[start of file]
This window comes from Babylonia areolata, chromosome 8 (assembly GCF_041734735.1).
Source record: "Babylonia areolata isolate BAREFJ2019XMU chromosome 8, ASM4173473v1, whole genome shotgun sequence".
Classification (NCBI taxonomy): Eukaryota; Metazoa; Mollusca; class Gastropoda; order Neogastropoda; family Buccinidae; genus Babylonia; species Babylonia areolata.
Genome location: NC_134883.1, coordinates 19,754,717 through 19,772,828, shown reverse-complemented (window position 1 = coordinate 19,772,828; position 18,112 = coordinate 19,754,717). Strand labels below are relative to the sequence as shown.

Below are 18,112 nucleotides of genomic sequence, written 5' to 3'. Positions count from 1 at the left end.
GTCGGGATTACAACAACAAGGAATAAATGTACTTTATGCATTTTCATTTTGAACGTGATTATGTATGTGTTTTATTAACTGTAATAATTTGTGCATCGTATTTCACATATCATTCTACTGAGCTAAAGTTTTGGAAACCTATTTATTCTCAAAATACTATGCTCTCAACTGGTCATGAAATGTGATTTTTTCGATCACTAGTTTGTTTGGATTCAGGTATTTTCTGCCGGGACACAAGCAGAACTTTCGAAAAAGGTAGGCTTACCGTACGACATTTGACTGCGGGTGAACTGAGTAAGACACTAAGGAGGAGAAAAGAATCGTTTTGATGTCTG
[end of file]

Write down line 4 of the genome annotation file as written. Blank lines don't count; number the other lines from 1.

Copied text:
Genome location: NC_134883.1, coordinates 19,754,717 through 19,772,828, shown reverse-complemented (window position 1 = coordinate 19,772,828; position 18,112 = coordinate 19,754,717). Strand labels below are relative to the sequence as shown.